The price of both wood and steel is driven by the market, so prices can vary from location to location and time of year. Plus, lumber prices depend on grade, while metal stud prices vary with the gauge of metal. During the pandemic, prices of lumber rose faster than those of steel, making steel studs more price attractive. However, lumber costs have dropped, so wood is again more economical. A wander through your local building supply store may be an eye opener too. The three in my area carry every size of dimensional lumber but only a limited selection of load and non-load-bearing 350S162 steel framing and matching track. So, everything else is a special order. The average post-pandemic price of a #2 or better 2x4x8’ stud in my area is $3.98, while the equivalent non-load-bearing 350S162-25 steel stud is $15.28. I found it a bit surprising that the load-bearing 350S162-20 was cheaper, at $14.75.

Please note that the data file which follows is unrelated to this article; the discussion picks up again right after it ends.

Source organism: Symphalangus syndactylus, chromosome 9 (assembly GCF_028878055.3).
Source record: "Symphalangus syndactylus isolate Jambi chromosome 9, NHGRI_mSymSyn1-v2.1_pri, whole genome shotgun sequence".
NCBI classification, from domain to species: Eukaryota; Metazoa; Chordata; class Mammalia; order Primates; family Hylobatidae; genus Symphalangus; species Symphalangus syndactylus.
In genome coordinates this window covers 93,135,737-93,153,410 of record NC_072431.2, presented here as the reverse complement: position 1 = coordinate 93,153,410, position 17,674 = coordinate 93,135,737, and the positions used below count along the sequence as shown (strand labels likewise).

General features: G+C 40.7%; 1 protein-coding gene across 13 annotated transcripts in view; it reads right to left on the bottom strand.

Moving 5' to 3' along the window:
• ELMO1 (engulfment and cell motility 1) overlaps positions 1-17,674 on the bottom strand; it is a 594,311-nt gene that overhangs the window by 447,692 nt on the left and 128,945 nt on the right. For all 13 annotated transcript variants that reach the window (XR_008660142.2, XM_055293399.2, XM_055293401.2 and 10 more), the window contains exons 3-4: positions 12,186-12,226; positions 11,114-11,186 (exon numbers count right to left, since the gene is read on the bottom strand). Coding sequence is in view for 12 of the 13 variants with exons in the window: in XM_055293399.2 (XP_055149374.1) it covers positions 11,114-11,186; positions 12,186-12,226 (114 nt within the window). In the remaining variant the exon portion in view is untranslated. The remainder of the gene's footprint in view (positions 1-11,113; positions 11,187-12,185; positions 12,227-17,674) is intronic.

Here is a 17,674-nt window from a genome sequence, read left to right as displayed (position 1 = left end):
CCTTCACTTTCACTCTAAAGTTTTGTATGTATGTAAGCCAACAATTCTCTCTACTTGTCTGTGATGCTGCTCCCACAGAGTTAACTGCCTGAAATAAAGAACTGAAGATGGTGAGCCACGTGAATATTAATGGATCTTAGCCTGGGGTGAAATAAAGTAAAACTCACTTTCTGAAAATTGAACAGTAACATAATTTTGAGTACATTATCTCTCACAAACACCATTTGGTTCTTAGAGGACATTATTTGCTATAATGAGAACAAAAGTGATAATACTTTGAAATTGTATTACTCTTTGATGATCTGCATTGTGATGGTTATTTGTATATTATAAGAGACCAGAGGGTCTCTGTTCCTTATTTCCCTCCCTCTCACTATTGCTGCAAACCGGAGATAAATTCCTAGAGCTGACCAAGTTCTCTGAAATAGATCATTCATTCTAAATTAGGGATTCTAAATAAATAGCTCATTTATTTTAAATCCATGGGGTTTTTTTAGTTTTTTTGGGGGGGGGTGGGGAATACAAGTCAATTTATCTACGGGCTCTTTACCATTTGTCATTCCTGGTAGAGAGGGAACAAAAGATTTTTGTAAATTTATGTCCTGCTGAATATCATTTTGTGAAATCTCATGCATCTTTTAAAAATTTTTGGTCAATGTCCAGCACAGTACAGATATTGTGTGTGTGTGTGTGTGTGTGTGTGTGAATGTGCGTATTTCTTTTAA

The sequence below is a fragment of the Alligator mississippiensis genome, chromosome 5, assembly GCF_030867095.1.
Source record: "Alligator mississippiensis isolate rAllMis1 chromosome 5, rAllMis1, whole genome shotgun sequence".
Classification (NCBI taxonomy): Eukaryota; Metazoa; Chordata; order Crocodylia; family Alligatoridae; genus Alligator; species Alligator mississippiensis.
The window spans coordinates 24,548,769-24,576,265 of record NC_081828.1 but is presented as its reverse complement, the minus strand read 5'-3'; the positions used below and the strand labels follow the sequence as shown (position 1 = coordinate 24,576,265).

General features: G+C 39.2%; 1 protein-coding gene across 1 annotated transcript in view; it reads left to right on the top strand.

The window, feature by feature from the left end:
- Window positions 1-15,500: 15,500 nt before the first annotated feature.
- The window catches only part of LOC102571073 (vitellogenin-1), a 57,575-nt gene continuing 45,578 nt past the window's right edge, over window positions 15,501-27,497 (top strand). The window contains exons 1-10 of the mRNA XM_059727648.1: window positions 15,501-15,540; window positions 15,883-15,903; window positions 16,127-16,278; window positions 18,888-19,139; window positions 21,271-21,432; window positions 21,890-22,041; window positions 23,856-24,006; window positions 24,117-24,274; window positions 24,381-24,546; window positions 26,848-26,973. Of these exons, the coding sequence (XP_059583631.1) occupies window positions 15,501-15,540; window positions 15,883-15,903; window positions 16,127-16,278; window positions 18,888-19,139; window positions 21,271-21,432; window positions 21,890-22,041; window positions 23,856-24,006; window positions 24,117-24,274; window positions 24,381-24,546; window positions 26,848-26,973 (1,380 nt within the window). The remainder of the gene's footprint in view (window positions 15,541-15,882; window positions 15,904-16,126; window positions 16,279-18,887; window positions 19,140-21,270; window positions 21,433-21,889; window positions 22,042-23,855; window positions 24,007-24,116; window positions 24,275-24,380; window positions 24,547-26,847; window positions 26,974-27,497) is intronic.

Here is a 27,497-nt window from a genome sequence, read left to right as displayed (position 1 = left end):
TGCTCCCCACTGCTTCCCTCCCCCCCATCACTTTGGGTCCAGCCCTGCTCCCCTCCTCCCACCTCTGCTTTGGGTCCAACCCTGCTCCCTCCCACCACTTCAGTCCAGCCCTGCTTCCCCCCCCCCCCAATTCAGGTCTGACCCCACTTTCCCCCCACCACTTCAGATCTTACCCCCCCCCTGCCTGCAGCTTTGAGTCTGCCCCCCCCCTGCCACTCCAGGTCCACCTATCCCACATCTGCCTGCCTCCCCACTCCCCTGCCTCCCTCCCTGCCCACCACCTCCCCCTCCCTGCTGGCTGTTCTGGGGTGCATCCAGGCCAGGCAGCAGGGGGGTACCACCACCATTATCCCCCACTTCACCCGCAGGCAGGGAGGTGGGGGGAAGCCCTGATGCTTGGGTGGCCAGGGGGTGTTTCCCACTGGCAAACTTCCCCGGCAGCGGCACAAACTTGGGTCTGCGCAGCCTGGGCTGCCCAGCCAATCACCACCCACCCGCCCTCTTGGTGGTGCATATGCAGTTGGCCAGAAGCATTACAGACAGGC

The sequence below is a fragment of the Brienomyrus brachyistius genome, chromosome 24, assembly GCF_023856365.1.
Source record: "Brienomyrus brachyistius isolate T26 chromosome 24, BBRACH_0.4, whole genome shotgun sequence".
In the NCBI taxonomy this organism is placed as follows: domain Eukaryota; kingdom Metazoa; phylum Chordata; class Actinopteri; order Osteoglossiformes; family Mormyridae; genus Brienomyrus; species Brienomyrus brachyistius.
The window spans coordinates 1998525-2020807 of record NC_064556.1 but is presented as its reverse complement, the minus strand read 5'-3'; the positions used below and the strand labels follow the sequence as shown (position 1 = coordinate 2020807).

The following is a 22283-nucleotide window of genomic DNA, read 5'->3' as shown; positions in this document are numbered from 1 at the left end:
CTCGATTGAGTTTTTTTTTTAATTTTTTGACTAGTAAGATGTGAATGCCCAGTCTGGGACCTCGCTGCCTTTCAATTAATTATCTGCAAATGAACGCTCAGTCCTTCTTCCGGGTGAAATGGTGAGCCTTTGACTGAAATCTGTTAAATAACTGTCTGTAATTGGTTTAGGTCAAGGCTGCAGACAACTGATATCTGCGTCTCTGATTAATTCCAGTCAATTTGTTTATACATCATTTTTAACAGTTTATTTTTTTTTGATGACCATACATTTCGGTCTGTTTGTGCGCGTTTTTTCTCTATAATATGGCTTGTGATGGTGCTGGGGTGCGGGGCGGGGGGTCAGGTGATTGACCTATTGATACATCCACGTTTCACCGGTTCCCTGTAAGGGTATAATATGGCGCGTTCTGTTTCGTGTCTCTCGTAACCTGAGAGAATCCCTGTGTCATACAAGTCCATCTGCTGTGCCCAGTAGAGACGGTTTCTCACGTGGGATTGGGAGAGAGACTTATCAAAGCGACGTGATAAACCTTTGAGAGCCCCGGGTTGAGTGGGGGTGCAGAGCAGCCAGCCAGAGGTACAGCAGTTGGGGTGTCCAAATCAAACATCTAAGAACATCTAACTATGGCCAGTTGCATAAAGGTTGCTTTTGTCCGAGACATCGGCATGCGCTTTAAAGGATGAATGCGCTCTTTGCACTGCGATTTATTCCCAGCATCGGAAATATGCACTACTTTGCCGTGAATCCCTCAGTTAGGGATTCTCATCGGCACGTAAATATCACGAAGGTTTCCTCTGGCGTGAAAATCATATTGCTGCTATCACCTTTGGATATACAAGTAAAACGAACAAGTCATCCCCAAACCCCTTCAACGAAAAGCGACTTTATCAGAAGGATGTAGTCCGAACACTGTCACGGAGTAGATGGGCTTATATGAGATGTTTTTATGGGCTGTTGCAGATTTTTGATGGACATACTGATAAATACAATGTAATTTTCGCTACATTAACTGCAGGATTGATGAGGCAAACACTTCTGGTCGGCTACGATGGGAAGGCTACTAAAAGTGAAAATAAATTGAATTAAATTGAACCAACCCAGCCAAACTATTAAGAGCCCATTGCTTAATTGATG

How To Read Steel Stud Sizes

Metal stud sizes are presented in different ways depending on the retailer. Some label them by their dimensions, and others use the manufacturer’s coding. So, an equivalent steel 2×4 stud may be labeled 3-1/2”x1-5/8” with its metal gauge identified, or as follows:

350S162 – 25

  • 350 means the web is 3.5” wide
  • S identifies the item as a stud
  • 162 means the depth of the flanges are 1.62” or 1-5/8”
  • 25 identifies the minimum metal thickness as 25mils without its galvanized coating

Metal Stud Gauge Chart

The thickness or gauge of metal studs determines their strength and use, and whether they are classed as load or non-load-bearing. Metal studs are manufactured from cold-formed rolled steel. Gauges are an old style of measurement and don’t reflect metric or imperial values. The lower the gauge value, the thicker the metal. Different metals of the same gauge can also differ in measured thickness too. The chart below identifies the common metal stud gauges or metal thicknesses.

Metal Stud Gauges
Gauge Mils


Non-Load-Bearing Load-Bearing
25 18 X  
22 27 X  
20 33 X X
18 43   X
16 54   X
14 68   X
12 97   X